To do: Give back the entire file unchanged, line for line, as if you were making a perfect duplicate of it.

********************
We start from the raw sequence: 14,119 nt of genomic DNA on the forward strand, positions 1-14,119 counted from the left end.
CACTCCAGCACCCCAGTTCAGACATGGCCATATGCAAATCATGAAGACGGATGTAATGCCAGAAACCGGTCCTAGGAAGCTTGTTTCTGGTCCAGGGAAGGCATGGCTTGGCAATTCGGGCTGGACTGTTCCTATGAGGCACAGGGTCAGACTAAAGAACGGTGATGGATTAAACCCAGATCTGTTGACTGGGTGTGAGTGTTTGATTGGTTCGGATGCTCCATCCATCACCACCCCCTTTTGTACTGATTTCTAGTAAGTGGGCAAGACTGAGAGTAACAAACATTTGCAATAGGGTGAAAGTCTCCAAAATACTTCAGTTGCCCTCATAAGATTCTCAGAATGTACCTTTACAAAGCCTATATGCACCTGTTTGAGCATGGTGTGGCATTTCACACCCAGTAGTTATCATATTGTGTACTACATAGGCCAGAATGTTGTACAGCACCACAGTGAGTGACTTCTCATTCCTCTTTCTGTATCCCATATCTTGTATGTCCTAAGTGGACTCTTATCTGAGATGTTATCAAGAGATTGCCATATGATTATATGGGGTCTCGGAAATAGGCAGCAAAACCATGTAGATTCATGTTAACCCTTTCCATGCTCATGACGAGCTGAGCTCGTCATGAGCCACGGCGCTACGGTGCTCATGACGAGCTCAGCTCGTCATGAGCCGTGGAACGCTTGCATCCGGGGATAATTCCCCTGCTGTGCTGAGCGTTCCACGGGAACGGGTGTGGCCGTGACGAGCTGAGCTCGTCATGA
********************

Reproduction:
We start from the raw sequence: 14,119 nt of genomic DNA on the forward strand, positions 1-14,119 counted from the left end.
CACTCCAGCACCCCAGTTCAGACATGGCCATATGCAAATCATGAAGACGGATGTAATGCCAGAAACCGGTCCTAGGAAGCTTGTTTCTGGTCCAGGGAAGGCATGGCTTGGCAATTCGGGCTGGACTGTTCCTATGAGGCACAGGGTCAGACTAAAGAACGGTGATGGATTAAACCCAGATCTGTTGACTGGGTGTGAGTGTTTGATTGGTTCGGATGCTCCATCCATCACCACCCCCTTTTGTACTGATTTCTAGTAAGTGGGCAAGACTGAGAGTAACAAACATTTGCAATAGGGTGAAAGTCTCCAAAATACTTCAGTTGCCCTCATAAGATTCTCAGAATGTACCTTTACAAAGCCTATATGCACCTGTTTGAGCATGGTGTGGCATTTCACACCCAGTAGTTATCATATTGTGTACTACATAGGCCAGAATGTTGTACAGCACCACAGTGAGTGACTTCTCATTCCTCTTTCTGTATCCCATATCTTGTATGTCCTAAGTGGACTCTTATCTGAGATGTTATCAAGAGATTGCCATATGATTATATGGGGTCTCGGAAATAGGCAGCAAAACCATGTAGATTCATGTTAACCCTTTCCATGCTCATGACGAGCTGAGCTCGTCATGAGCCACGGCGCTACGGTGCTCATGACGAGCTCAGCTCGTCATGAGCCGTGGAACGCTTGCATCCGGGGATAATTCCCCTGCTGTGCTGAGCGTTCCACGGGAACGGGTGTGGCCGTGACGAGCTGAGCTCGTCATGA